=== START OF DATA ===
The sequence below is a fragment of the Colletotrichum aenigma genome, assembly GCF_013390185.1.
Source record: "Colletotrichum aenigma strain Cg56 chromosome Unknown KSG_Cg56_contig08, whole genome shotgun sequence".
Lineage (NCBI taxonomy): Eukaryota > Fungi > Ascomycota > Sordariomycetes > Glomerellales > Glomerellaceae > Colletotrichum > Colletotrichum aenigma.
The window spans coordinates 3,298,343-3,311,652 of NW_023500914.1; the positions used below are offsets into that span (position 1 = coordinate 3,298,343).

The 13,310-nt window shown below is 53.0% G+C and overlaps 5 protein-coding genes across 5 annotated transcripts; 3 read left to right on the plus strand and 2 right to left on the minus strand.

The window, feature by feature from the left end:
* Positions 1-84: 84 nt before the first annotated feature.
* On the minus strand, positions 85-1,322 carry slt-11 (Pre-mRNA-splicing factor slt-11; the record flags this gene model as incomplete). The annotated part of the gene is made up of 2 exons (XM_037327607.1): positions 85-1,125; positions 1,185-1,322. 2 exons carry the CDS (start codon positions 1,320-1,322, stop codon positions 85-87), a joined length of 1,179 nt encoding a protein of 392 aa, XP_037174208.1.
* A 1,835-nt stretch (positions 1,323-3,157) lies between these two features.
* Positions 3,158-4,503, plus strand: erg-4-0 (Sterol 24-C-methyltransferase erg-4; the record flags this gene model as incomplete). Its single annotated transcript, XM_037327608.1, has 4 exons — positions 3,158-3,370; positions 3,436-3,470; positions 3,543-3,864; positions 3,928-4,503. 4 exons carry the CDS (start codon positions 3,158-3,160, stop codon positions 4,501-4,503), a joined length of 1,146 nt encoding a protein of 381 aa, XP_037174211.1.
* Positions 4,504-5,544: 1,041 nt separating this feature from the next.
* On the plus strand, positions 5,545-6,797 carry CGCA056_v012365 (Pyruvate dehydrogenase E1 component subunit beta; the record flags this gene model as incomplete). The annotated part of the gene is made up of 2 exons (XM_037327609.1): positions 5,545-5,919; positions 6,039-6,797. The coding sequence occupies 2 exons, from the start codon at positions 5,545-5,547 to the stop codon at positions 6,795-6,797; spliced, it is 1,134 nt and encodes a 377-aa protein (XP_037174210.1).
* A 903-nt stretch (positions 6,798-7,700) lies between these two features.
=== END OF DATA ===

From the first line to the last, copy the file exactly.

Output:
The sequence below is a fragment of the Colletotrichum aenigma genome, assembly GCF_013390185.1.
Source record: "Colletotrichum aenigma strain Cg56 chromosome Unknown KSG_Cg56_contig08, whole genome shotgun sequence".
Lineage (NCBI taxonomy): Eukaryota > Fungi > Ascomycota > Sordariomycetes > Glomerellales > Glomerellaceae > Colletotrichum > Colletotrichum aenigma.
The window spans coordinates 3,298,343-3,311,652 of NW_023500914.1; the positions used below are offsets into that span (position 1 = coordinate 3,298,343).

The 13,310-nt window shown below is 53.0% G+C and overlaps 5 protein-coding genes across 5 annotated transcripts; 3 read left to right on the plus strand and 2 right to left on the minus strand.

The window, feature by feature from the left end:
* Positions 1-84: 84 nt before the first annotated feature.
* On the minus strand, positions 85-1,322 carry slt-11 (Pre-mRNA-splicing factor slt-11; the record flags this gene model as incomplete). The annotated part of the gene is made up of 2 exons (XM_037327607.1): positions 85-1,125; positions 1,185-1,322. 2 exons carry the CDS (start codon positions 1,320-1,322, stop codon positions 85-87), a joined length of 1,179 nt encoding a protein of 392 aa, XP_037174208.1.
* A 1,835-nt stretch (positions 1,323-3,157) lies between these two features.
* Positions 3,158-4,503, plus strand: erg-4-0 (Sterol 24-C-methyltransferase erg-4; the record flags this gene model as incomplete). Its single annotated transcript, XM_037327608.1, has 4 exons — positions 3,158-3,370; positions 3,436-3,470; positions 3,543-3,864; positions 3,928-4,503. 4 exons carry the CDS (start codon positions 3,158-3,160, stop codon positions 4,501-4,503), a joined length of 1,146 nt encoding a protein of 381 aa, XP_037174211.1.
* Positions 4,504-5,544: 1,041 nt separating this feature from the next.
* On the plus strand, positions 5,545-6,797 carry CGCA056_v012365 (Pyruvate dehydrogenase E1 component subunit beta; the record flags this gene model as incomplete). The annotated part of the gene is made up of 2 exons (XM_037327609.1): positions 5,545-5,919; positions 6,039-6,797. The coding sequence occupies 2 exons, from the start codon at positions 5,545-5,547 to the stop codon at positions 6,795-6,797; spliced, it is 1,134 nt and encodes a 377-aa protein (XP_037174210.1).
* A 903-nt stretch (positions 6,798-7,700) lies between these two features.